Karen
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post #3 of 16 (permalink) Old 07-06-2009, 10:42 AM
Kimberly
 
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I tried to do this with my children too. Instead of saying "no", I found it was much more beneficial to tell the kids what I did want them to do (and with kids, you can even give options LOL)

Thanks for the article Dave.

Karen, pairing commands is sooo helpful! That's a really good point to add.
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post #4 of 16 (permalink) Old 07-06-2009, 01:13 PM
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Oddly enough telling that to my ex gf didn't help me in the least bit...

Chances are if your parents never had kids...you won't either...
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post #5 of 16 (permalink) Old 07-06-2009, 01:15 PM
Kimberly
 
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LOL!! What exactly were you telling her? No, maybe we don't want to know. Nevermind.
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post #6 of 16 (permalink) Old 07-06-2009, 01:31 PM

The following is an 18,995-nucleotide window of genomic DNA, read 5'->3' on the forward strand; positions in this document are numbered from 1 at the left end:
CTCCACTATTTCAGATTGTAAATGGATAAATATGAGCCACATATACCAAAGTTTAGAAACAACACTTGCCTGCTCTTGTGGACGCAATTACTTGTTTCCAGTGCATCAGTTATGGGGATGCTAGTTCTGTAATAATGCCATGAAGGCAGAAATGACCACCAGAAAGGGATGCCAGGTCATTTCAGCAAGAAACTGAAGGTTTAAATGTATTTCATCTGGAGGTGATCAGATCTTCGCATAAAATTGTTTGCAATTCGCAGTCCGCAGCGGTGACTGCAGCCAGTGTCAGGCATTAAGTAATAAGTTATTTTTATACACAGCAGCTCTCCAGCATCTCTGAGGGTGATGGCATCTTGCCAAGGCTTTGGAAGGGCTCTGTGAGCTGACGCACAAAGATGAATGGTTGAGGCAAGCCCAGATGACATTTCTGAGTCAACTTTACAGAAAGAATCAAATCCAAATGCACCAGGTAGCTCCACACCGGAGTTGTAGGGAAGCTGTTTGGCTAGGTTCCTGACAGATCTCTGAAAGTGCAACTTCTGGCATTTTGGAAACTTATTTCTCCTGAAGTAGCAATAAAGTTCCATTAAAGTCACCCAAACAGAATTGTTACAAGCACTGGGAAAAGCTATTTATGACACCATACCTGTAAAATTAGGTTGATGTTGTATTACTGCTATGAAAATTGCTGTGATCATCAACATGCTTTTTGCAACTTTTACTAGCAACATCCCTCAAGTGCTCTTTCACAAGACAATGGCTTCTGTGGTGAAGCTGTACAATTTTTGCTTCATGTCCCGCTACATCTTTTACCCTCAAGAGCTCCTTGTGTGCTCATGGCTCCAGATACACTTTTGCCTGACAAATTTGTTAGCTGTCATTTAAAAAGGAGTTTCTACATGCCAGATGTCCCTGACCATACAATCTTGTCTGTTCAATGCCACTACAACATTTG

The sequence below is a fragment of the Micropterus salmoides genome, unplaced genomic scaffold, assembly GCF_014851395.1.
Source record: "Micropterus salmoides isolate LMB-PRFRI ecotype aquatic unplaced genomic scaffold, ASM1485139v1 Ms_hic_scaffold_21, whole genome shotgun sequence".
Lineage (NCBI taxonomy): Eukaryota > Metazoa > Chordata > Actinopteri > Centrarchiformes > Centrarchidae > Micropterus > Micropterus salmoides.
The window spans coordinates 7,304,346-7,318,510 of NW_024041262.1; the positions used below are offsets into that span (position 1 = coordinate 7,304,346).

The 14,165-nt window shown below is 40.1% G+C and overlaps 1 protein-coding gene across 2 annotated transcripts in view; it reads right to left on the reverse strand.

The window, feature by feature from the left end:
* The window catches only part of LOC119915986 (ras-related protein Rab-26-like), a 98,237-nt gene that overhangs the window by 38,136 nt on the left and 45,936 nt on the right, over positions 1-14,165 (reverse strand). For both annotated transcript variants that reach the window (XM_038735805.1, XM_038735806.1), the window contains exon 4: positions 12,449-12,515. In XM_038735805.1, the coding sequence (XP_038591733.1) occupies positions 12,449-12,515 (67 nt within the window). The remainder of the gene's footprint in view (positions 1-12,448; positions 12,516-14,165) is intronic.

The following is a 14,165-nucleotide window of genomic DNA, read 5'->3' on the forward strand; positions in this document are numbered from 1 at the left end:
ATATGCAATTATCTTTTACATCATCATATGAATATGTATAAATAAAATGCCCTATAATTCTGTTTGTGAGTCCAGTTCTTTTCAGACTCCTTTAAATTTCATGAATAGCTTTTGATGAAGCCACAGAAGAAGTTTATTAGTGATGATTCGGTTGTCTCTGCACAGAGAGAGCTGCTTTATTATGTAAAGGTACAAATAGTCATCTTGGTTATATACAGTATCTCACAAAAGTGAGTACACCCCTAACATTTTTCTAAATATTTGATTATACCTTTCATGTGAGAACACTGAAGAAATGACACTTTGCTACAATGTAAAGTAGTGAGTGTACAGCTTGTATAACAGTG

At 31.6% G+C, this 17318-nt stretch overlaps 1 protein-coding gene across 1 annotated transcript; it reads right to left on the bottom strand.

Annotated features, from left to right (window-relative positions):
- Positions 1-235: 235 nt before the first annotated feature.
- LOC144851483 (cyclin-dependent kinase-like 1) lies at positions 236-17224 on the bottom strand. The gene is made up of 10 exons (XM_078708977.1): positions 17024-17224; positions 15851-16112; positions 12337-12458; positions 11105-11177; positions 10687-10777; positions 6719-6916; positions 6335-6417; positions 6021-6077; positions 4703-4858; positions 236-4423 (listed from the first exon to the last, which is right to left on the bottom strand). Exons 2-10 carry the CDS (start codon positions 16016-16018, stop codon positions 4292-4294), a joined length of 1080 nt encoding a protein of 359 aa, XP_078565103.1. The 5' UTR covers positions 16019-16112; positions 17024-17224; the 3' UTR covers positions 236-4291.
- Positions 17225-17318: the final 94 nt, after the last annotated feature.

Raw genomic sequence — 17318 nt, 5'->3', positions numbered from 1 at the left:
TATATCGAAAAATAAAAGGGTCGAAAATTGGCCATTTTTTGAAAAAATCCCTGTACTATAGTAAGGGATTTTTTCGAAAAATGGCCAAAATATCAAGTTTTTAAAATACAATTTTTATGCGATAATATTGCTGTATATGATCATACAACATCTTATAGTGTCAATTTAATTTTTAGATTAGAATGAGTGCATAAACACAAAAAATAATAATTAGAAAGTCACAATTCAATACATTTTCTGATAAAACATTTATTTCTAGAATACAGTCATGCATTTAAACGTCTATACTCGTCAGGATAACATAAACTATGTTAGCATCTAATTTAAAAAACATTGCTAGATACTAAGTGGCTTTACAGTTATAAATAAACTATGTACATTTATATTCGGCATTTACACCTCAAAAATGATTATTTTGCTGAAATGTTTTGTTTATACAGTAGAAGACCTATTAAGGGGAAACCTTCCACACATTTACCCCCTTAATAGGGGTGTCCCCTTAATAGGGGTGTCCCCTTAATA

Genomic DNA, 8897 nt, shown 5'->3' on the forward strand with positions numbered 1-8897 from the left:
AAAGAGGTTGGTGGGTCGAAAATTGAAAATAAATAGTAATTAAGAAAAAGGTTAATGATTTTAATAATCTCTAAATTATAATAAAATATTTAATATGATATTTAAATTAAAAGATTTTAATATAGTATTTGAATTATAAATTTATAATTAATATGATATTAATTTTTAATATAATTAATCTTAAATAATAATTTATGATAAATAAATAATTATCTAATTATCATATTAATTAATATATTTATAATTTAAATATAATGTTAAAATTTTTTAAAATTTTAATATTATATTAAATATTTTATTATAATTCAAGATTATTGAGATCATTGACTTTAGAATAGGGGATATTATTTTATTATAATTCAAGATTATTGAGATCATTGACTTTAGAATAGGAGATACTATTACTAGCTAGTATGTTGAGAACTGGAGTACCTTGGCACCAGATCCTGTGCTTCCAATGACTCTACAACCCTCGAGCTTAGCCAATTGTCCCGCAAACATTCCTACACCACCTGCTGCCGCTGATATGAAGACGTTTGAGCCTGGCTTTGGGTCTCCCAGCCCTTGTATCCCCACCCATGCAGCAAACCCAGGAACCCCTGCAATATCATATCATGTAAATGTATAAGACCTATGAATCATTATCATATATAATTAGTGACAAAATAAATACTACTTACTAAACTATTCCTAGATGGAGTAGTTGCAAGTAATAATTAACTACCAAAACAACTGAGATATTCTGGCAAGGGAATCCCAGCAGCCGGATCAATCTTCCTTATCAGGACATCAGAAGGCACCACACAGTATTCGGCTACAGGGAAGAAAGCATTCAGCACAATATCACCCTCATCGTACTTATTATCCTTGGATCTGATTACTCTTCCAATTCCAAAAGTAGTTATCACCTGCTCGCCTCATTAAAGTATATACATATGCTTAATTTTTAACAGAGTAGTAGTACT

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Actually, saying no works well with my dogs.

Carole
Vinny, Lulu, Gabby and Richie too!


Be yourself, everyone else is taken.
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post #7 of 16 (permalink) Old 07-06-2009, 07:17 PM
Linda
 
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I can relate! Just try listening and watching someone with their dog and see how much they use the word "No!"



Dexter & Jack
"One Hav is NOT enough to enjoy the RLH skills!"
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post #8 of 16 (permalink) Old 07-06-2009, 07:21 PM
Linda
 
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Thanks for the wonderful information and..............Training. You provide such important information! Training dogs today (Learning to train dogs) is so much different than it was 30-40 years ago!



Dexter & Jack
"One Hav is NOT enough to enjoy the RLH skills!"
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post #9 of 16 (permalink) Old 07-06-2009, 08:10 PM Thread Starter